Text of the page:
The Executive of Professional Footballers Australia (PFA) last night praised the solidarity of the 1997 Socceroos, in which the players overwhelmingly resolved to act as one to achieve a fair Collective Bargaining Agreement (CBA) on the way to qualifying for the Final of the 1997 FIFA Confederations Cup, arguably the greatest tournament result in Socceroos history.

PFA Chief Executive Brendan Schwab, who held the position in 1997, said that industrial action in professional sports is “never easy”, and that Socceroos negotiations have “historically been damaged by administrators who believe there is benefit in delaying talks to the eve of important matches to leverage their position against the players.

“It requires courage to act in solidarity at these times. The famous 1974 Socceroos faced a similar battle, as did ’93, among others. In agreeing to take a stand, the ’97 Socceroos not only helped themselves, but future generations of Socceroos, Matildas and A-League players who are now protected by increasingly comprehensive CBAs thatalso dramatically enhance the quality and delivery of the sport.

“The PFA regards the ’97 Socceroos CBA achieved on the back of industrial action in Riyadh to be among the defining moments for player rights. Today’s Socceroos, Matildas and A-League players owe all21 players a huge debt of gratitude.”

The views of the players are recorded in a resolution signed in the Socceroos camp by 18 of the 21 players which reads:

“The following statement is intended to put forward the views of the Australian National Soccer Team in response to the pay dispute with Soccer Australia and Chairman David Hill.

What should be made clear from the outset is that there is not, and has never been, an agreement between the two said parties regarding player payments for the Confederation Cup or any other tournament. The players have been continually frustrated by pay offers designated ‘not negotiable’ by Soccer Australia who have refused to have any meaningful dialogue on grievances put forward by players and nominated representatives since Australia qualified for the Confederation Cup in 1996.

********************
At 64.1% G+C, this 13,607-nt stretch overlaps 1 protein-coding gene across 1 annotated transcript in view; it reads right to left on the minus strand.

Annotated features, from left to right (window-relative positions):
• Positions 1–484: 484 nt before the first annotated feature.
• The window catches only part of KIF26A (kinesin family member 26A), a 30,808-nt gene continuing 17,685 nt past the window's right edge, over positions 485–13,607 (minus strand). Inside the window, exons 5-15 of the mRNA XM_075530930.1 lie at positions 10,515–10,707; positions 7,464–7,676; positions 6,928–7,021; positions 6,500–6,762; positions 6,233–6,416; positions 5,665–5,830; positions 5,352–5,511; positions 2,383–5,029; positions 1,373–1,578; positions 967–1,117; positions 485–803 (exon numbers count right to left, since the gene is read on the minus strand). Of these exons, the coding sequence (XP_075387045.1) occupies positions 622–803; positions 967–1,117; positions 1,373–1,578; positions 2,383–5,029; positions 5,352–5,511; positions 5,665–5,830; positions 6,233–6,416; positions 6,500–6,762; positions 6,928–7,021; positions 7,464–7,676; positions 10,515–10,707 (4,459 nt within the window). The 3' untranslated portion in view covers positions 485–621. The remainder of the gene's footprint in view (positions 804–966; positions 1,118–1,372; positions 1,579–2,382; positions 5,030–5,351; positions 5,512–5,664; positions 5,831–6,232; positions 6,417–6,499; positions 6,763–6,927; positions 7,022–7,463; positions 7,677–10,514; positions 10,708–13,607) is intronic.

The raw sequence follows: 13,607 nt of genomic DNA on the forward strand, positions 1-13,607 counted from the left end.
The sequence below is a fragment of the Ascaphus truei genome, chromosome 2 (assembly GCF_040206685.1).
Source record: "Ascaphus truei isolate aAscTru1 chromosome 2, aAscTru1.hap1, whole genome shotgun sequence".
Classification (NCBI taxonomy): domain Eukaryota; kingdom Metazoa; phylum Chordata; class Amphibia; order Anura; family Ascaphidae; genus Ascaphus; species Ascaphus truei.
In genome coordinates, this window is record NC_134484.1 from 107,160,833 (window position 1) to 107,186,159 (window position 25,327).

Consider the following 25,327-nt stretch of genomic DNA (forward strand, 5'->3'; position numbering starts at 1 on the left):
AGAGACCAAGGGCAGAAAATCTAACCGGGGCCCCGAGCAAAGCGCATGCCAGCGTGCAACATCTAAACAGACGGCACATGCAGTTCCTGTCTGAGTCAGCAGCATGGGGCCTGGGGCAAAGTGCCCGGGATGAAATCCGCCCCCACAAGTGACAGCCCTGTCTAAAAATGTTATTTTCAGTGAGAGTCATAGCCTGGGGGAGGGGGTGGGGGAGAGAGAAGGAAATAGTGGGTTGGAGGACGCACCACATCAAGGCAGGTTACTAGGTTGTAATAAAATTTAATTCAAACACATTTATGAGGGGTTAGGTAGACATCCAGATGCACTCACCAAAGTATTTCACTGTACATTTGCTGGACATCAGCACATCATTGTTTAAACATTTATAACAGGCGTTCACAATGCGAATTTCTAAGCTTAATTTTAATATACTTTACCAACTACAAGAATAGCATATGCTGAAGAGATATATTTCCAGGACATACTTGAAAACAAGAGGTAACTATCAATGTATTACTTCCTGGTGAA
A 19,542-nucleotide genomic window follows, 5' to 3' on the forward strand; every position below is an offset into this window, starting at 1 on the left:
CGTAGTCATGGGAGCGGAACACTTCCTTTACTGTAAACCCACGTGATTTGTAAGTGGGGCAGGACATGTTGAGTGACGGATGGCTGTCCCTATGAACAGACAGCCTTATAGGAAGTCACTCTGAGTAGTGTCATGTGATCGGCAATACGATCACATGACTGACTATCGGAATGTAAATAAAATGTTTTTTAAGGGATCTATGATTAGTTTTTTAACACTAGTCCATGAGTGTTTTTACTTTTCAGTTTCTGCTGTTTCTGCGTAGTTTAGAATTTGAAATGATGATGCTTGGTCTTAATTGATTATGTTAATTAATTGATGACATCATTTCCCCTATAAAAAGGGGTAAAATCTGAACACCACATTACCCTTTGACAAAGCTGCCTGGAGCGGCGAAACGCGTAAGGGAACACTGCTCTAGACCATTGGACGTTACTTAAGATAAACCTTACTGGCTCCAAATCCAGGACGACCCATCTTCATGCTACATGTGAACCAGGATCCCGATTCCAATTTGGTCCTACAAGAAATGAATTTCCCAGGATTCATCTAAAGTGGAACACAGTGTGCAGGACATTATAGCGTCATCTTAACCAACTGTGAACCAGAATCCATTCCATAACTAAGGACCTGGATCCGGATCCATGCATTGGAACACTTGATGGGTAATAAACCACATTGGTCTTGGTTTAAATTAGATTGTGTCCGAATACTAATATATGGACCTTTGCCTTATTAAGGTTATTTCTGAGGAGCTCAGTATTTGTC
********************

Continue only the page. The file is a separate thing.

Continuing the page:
At this time the players agreed to have their case put forward by the Players Association – a logical step forward when one looks at the example of National teams overseas and other sporting codes. The response from Soccer Australia was to refuse to talk to the Association and to push the onus of disputes firmly with the players. As the players are spread across the globe and only get together a short time before Internationals, it is clear that any such disputes will be untimely as they will interfere with the preparation for important games – as we are witnessing now.

It is for these reasons that the players have resolved to play the following Confederation Cup games under protest with the understanding that no agreement concerning prizemoney has been achieved. While we are confident that logic will prevail and the players will receive just reward for their efforts we are similarly and steadfastly resolved to decline any future involvement in International games organised by Soccer Australia until this has occurred.”

Shortly after the tournament, Socceroos captain Alex Tobin and Schwab negotiated the CBA with Soccer Australia management.

“The 1997 Socceroos CBA established a set of principles that have since guided the Socceroos,” Schwab said.”A series of CBAs over 15 years has ensured that the Socceroos have at all times taken the field in a major tournament with the protection of an agreement negotiated in advance with the PFA.

“Those principles include:

  1. an outstanding high performance environment;
  2. ensuring the national team helps commercially build the Australian football industry;
  3. ensuring players are fairly rewarded financially for the honour of playing for their country with equal pay for all squad members;
  4. ensuring players are able to successfully manage their commitments to both their club and their country; and
  5. applying a share of player payments to the PFA for player education and wellbeing programs and activities.”

Schwab concluded: “The players’ collective action in ’97 stands alongside the 2003 reform of Australian football, the abolition of the domestic transfer system, the A-League CBA and the establishment of the PFA’s education programs as among the most significant player driven developments in the history of Australian football.”